Billy, the ball had been missing all morning and Bittu, the bat was growing worried. The players would be here soon and they’ll need Billy for their practice session.
Bittu looked everywhere; in the kit bags, in the lockers and even the washrooms. But, Billy was nowhere to be seen.
Bittu walked around the dressing room looking for him. He saw the stumps sleeping the corner and asked them if they had seen Billy.
Opening one sleepy eye each, they said, “He should be around here somewhere,” and went back to sleep. The long hours playing day-night matches had left the stumps exhausted and Bittu decided to let them rest.
He saw one of the players’ pads on a table and asked them if they had seen Billy. “We saw him heading to the stadium,” they said.
Bittu looking in the field and couldn’t find Billy anywhere. As he walked around the boundary, his face lit up. In a ditch almost completely hidden from view, was Billy. He looked like he was hiding from something.
Bittu walked up to him and said, “Hey Billy, what are you doing down there? The players will be here soon and will need us for practice.”
“I’m not coming for practice today,” said Billy. There was sadness in his voice.
“Why? What’s the matter Billy?” asked Bittu.
“As a ball, I feel nobody gives me the respect I deserve,” said Billy.
“What made you feel this way?” asked Bitty, a little concerned.
“When I was hit into the stands last night, I heard some people talking.
They said they’d hate to be a cricket ball because it’s the worst job. They said that all a cricket ball does is get beaten up. The fielders keep tossing me around from one place to another and nobody really appreciates my contributions,” said Billy. “This is why I have decided to stop playing cricket.”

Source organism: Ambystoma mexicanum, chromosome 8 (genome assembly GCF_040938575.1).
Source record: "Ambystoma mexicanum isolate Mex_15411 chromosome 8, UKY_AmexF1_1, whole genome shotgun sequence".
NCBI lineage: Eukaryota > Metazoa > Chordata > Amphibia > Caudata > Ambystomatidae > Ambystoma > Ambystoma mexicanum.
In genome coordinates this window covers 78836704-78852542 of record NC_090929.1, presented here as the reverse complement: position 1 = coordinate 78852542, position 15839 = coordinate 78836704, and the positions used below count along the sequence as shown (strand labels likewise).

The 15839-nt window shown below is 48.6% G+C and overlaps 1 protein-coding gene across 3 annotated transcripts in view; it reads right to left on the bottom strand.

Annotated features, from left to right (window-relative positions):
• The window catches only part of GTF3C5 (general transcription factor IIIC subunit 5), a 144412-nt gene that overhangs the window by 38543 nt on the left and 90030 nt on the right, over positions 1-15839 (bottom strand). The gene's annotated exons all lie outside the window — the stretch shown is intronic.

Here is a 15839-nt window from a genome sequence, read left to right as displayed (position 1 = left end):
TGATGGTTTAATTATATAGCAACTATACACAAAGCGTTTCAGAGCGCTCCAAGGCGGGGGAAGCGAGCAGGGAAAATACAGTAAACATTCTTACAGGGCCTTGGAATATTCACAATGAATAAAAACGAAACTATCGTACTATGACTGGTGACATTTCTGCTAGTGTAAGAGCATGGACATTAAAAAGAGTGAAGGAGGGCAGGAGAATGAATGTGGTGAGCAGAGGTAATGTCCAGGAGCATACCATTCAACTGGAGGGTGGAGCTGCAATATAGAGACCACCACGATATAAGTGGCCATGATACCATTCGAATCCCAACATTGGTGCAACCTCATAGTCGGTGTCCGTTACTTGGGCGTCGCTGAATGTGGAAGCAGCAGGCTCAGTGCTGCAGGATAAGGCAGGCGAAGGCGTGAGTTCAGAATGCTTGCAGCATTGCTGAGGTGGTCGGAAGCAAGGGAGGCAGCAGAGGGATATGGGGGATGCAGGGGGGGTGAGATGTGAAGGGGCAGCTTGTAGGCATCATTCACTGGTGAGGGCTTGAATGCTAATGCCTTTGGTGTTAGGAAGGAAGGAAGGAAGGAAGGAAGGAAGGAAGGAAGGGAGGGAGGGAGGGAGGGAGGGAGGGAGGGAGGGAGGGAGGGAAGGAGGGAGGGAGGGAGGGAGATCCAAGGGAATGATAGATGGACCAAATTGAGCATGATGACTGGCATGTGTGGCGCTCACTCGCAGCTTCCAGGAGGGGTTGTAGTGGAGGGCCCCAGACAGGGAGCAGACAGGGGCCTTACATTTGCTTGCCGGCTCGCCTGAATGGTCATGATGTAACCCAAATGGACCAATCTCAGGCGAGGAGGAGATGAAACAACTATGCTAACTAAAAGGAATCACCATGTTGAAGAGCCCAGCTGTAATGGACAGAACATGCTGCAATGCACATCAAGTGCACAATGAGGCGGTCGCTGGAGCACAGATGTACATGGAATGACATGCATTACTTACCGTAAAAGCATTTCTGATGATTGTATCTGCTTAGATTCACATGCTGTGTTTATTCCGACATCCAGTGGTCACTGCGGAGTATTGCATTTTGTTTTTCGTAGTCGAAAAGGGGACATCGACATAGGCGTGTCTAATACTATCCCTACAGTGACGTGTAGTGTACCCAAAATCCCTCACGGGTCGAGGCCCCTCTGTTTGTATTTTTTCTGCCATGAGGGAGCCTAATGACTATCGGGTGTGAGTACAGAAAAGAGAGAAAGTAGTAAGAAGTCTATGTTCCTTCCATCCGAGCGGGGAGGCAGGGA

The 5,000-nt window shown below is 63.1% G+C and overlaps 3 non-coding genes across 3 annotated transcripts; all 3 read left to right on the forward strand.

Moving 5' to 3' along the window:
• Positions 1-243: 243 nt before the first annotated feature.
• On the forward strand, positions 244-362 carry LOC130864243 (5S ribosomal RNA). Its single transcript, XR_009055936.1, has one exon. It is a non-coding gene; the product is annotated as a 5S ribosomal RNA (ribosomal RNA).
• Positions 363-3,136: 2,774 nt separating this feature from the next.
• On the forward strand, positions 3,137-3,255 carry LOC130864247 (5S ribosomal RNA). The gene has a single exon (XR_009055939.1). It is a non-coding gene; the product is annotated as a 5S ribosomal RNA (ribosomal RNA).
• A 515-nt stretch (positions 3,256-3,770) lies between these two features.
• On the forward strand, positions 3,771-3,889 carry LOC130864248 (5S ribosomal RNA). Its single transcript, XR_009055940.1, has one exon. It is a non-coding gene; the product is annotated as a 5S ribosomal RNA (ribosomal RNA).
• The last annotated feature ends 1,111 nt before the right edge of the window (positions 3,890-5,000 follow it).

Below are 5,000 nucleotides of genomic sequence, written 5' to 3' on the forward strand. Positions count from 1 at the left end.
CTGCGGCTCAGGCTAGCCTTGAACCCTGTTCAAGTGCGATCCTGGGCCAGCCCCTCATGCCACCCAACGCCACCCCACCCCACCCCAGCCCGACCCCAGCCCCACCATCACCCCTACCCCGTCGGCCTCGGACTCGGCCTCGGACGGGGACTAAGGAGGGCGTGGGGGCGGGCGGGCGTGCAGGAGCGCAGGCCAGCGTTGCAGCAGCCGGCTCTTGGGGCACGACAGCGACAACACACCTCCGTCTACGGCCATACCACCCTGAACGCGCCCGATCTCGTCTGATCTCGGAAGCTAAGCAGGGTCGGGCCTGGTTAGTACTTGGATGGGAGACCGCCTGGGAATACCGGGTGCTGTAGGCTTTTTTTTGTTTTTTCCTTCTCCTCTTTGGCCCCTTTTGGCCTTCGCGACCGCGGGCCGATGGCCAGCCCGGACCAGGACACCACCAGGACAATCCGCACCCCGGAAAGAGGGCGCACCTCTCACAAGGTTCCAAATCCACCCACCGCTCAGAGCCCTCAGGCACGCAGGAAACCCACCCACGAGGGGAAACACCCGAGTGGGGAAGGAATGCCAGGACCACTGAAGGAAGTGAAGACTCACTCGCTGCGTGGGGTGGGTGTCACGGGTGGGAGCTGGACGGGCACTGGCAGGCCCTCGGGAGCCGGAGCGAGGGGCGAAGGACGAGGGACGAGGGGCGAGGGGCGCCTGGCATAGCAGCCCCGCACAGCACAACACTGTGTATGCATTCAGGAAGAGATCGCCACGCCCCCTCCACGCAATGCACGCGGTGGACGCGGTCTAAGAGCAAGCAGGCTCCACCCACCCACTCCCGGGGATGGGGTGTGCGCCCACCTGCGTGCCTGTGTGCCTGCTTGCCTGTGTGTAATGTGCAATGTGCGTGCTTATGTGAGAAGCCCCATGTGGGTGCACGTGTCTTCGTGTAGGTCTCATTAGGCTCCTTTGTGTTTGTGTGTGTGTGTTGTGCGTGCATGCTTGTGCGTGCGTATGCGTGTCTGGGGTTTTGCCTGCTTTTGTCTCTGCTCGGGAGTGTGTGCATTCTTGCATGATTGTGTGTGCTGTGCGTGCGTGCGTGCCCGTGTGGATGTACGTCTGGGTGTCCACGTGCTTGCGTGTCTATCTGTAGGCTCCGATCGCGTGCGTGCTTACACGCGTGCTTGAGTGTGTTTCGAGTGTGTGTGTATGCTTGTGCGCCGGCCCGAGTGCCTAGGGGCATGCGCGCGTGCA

“Oh, so that’s what’s happening,” said Bittu, with a smile.
“Here I am telling you my troubles and you’re smiling?” asked Billy.
“I’m sorry Billy, I was just smiling at your innocence,” said Bittu. To tell you the truth, cricket wouldn’t exist without you. You may be small in size, but all eyes are always on you. All the players are always running behind you and only you can make the crowd go wild.”
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“What do you mean?” asked Billy.
“When the bowler sneaks you past the bat and you hit the stumps, the crowd cheers. The same thing happens when you get hit over the boundary,” said Bittu.
“About that, I just remembered that I’m mad at you too. You keep hitting me all the time,” complained Billy.
“I’m so sorry Billy,” said Bittu. “I never mean to hit you on purpose. Besides, even though we may be on opposite teams on the field, off the field we’re best of friends.”
Billy felt a little better now and realized that being a cricket ball wasn’t as bad as he thought. He jumped out of the ditch and went back to the dressing room with Bittu.